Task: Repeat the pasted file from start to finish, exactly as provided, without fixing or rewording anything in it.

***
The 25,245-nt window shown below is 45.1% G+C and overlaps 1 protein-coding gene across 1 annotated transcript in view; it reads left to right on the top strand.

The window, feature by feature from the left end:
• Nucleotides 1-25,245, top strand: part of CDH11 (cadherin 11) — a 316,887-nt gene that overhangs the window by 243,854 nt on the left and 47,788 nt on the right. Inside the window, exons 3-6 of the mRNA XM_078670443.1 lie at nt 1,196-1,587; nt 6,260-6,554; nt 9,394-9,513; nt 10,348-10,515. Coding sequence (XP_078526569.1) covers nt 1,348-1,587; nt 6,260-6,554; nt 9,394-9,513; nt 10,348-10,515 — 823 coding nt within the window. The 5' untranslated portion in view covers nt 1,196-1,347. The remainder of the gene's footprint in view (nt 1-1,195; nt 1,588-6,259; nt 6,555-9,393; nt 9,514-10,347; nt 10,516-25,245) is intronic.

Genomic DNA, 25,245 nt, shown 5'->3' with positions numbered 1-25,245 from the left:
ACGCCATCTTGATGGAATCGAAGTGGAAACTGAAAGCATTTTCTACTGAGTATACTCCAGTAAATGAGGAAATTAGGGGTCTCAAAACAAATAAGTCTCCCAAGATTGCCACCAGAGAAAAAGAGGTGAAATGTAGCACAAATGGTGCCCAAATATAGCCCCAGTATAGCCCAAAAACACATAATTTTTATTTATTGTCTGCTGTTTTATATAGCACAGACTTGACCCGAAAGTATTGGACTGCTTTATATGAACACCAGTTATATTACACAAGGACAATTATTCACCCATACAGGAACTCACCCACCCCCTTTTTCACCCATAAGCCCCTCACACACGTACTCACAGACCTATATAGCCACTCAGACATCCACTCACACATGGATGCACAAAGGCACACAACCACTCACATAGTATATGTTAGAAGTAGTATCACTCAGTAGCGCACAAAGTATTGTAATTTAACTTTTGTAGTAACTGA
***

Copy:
The 25,245-nt window shown below is 45.1% G+C and overlaps 1 protein-coding gene across 1 annotated transcript in view; it reads left to right on the top strand.

The window, feature by feature from the left end:
• Nucleotides 1-25,245, top strand: part of CDH11 (cadherin 11) — a 316,887-nt gene that overhangs the window by 243,854 nt on the left and 47,788 nt on the right. Inside the window, exons 3-6 of the mRNA XM_078670443.1 lie at nt 1,196-1,587; nt 6,260-6,554; nt 9,394-9,513; nt 10,348-10,515. Coding sequence (XP_078526569.1) covers nt 1,348-1,587; nt 6,260-6,554; nt 9,394-9,513; nt 10,348-10,515 — 823 coding nt within the window. The 5' untranslated portion in view covers nt 1,196-1,347. The remainder of the gene's footprint in view (nt 1-1,195; nt 1,588-6,259; nt 6,555-9,393; nt 9,514-10,347; nt 10,516-25,245) is intronic.

Genomic DNA, 25,245 nt, shown 5'->3' with positions numbered 1-25,245 from the left:
ACGCCATCTTGATGGAATCGAAGTGGAAACTGAAAGCATTTTCTACTGAGTATACTCCAGTAAATGAGGAAATTAGGGGTCTCAAAACAAATAAGTCTCCCAAGATTGCCACCAGAGAAAAAGAGGTGAAATGTAGCACAAATGGTGCCCAAATATAGCCCCAGTATAGCCCAAAAACACATAATTTTTATTTATTGTCTGCTGTTTTATATAGCACAGACTTGACCCGAAAGTATTGGACTGCTTTATATGAACACCAGTTATATTACACAAGGACAATTATTCACCCATACAGGAACTCACCCACCCCCTTTTTCACCCATAAGCCCCTCACACACGTACTCACAGACCTATATAGCCACTCAGACATCCACTCACACATGGATGCACAAAGGCACACAACCACTCACATAGTATATGTTAGAAGTAGTATCACTCAGTAGCGCACAAAGTATTGTAATTTAACTTTTGTAGTAACTGA